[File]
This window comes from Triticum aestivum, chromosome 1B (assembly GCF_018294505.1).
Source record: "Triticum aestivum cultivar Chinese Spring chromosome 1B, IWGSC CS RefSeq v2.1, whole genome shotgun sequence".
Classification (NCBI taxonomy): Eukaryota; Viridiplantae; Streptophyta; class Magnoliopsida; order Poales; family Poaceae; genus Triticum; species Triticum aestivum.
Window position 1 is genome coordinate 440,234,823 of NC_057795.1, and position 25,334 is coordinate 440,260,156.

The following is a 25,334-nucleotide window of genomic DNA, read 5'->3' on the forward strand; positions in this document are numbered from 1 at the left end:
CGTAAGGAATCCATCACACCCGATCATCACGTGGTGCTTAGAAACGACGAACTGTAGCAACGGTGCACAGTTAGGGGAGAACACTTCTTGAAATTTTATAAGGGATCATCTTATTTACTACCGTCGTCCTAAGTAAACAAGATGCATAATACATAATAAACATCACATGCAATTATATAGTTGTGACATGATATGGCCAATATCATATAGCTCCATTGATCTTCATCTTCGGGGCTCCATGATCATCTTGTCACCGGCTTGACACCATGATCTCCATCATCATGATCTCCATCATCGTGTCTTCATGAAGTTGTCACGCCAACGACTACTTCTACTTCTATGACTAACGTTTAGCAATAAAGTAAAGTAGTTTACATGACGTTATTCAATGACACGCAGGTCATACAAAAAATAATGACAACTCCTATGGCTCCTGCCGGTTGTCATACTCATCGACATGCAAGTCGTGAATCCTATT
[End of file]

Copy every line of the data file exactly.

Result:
This window comes from Triticum aestivum, chromosome 1B (assembly GCF_018294505.1).
Source record: "Triticum aestivum cultivar Chinese Spring chromosome 1B, IWGSC CS RefSeq v2.1, whole genome shotgun sequence".
Classification (NCBI taxonomy): Eukaryota; Viridiplantae; Streptophyta; class Magnoliopsida; order Poales; family Poaceae; genus Triticum; species Triticum aestivum.
Window position 1 is genome coordinate 440,234,823 of NC_057795.1, and position 25,334 is coordinate 440,260,156.

The following is a 25,334-nucleotide window of genomic DNA, read 5'->3' on the forward strand; positions in this document are numbered from 1 at the left end:
CGTAAGGAATCCATCACACCCGATCATCACGTGGTGCTTAGAAACGACGAACTGTAGCAACGGTGCACAGTTAGGGGAGAACACTTCTTGAAATTTTATAAGGGATCATCTTATTTACTACCGTCGTCCTAAGTAAACAAGATGCATAATACATAATAAACATCACATGCAATTATATAGTTGTGACATGATATGGCCAATATCATATAGCTCCATTGATCTTCATCTTCGGGGCTCCATGATCATCTTGTCACCGGCTTGACACCATGATCTCCATCATCATGATCTCCATCATCGTGTCTTCATGAAGTTGTCACGCCAACGACTACTTCTACTTCTATGACTAACGTTTAGCAATAAAGTAAAGTAGTTTACATGACGTTATTCAATGACACGCAGGTCATACAAAAAATAATGACAACTCCTATGGCTCCTGCCGGTTGTCATACTCATCGACATGCAAGTCGTGAATCCTATT